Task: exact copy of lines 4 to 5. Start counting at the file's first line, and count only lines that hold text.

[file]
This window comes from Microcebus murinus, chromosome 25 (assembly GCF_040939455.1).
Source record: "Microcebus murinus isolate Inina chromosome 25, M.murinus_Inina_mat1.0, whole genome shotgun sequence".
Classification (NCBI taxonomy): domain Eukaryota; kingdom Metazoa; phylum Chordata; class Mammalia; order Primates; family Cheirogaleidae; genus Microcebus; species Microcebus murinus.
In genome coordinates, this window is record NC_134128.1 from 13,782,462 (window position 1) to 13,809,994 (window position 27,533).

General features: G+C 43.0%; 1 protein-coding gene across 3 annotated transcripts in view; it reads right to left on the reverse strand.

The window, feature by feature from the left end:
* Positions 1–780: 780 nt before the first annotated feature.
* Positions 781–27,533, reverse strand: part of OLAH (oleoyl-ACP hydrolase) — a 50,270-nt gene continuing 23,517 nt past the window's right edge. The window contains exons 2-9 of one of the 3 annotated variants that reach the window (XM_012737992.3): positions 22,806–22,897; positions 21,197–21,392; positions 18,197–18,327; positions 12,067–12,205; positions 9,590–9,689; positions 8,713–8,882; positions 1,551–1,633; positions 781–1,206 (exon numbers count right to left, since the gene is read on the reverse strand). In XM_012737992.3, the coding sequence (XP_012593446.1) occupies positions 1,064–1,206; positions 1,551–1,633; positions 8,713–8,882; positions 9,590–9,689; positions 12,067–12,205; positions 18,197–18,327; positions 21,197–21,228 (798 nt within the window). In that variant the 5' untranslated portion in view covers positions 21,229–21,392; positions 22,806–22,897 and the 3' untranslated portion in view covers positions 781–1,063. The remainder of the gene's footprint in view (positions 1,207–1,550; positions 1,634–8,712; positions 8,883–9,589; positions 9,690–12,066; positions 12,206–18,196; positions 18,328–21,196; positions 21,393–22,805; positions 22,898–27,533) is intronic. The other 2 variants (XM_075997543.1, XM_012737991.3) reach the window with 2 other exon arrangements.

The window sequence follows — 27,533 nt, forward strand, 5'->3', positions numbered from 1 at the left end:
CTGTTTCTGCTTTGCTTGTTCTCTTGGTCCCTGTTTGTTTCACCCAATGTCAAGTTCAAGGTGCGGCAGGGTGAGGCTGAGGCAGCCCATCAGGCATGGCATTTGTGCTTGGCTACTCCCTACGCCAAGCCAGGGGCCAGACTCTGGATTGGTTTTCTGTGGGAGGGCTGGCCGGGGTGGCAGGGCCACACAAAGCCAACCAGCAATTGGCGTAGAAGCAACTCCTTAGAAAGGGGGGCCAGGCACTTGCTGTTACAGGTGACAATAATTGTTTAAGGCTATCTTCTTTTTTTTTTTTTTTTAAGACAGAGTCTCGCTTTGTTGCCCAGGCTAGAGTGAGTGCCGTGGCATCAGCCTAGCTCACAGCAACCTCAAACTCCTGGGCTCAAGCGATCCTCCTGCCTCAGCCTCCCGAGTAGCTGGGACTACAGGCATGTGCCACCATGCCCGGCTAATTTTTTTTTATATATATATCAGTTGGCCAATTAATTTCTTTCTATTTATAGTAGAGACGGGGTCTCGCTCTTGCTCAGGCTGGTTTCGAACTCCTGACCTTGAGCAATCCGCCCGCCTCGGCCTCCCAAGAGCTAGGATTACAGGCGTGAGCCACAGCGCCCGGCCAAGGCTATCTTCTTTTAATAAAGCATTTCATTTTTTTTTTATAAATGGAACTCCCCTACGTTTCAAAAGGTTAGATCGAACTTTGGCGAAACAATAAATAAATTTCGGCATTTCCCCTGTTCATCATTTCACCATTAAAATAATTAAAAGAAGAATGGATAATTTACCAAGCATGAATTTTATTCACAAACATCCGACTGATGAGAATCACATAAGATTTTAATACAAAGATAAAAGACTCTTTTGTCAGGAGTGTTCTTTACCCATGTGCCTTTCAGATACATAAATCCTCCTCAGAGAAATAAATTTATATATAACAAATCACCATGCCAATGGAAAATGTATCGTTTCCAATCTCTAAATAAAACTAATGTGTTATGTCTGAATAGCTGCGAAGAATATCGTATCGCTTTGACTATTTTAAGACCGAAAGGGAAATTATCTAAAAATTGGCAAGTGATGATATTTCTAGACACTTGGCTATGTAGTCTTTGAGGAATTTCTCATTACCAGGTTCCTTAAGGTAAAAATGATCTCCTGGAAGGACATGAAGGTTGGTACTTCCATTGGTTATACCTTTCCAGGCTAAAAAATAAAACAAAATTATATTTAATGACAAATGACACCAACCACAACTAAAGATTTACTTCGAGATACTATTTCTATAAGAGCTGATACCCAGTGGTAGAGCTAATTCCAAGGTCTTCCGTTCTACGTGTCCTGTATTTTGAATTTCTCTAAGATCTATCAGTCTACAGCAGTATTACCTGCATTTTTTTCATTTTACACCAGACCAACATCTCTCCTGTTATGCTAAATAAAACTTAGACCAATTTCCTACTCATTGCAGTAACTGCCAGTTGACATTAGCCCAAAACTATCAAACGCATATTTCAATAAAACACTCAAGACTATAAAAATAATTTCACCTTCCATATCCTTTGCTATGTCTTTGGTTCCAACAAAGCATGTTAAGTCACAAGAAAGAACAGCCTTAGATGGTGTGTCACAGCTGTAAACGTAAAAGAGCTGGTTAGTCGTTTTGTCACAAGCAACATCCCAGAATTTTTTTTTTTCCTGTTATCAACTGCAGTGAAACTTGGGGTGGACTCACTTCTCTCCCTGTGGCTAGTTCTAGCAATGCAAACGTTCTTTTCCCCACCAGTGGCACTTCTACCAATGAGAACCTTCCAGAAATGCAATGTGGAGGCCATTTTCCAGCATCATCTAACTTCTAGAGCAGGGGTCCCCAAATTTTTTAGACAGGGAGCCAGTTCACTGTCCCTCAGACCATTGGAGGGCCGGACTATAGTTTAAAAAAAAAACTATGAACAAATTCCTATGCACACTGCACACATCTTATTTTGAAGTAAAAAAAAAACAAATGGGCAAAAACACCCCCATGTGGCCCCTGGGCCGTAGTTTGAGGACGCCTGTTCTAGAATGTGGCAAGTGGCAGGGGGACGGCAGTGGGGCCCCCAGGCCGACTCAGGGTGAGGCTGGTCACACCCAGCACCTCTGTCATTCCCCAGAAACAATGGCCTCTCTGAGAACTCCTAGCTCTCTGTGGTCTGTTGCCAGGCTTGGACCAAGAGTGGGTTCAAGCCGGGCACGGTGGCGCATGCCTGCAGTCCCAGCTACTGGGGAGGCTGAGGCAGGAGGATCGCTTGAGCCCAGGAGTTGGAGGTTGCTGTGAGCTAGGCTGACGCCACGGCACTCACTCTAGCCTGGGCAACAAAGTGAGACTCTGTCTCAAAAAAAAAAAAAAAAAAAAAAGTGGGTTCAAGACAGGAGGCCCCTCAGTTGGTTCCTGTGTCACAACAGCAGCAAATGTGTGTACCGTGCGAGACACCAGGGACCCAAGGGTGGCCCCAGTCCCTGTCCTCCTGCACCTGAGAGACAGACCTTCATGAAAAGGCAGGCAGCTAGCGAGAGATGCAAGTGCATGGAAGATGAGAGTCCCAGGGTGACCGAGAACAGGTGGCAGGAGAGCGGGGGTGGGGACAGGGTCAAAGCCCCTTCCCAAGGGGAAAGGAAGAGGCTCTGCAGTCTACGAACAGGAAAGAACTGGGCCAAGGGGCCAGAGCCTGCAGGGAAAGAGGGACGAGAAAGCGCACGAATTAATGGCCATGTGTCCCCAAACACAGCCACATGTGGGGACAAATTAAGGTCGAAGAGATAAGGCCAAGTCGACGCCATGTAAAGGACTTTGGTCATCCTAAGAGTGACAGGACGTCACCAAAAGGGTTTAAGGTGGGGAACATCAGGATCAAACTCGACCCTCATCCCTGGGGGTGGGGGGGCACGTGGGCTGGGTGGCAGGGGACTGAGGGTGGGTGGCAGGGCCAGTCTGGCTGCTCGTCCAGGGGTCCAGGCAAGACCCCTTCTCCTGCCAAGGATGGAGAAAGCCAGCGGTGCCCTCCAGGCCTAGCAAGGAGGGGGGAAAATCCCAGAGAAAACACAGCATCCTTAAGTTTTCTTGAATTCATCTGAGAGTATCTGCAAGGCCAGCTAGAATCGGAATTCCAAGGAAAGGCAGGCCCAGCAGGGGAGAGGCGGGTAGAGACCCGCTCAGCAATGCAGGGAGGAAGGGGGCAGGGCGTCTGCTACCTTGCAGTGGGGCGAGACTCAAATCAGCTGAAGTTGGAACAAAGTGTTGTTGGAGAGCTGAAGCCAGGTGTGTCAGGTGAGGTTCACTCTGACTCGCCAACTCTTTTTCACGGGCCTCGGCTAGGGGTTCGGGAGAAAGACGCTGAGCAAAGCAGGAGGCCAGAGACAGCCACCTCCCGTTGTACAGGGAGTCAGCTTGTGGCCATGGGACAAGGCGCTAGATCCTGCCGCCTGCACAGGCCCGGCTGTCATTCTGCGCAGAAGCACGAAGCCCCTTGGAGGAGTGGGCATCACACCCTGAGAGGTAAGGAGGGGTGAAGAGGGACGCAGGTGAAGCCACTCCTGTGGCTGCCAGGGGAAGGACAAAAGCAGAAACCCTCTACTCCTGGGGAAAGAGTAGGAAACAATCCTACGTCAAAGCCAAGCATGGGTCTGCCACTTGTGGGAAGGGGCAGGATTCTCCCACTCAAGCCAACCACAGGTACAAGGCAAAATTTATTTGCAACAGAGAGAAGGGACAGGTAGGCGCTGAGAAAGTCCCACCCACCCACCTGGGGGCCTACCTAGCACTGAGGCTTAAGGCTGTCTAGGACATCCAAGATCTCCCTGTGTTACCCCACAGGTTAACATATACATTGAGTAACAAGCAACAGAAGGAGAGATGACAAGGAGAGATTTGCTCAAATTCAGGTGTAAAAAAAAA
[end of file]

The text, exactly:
In genome coordinates, this window is record NC_134128.1 from 13,782,462 (window position 1) to 13,809,994 (window position 27,533).

General features: G+C 43.0%; 1 protein-coding gene across 3 annotated transcripts in view; it reads right to left on the reverse strand.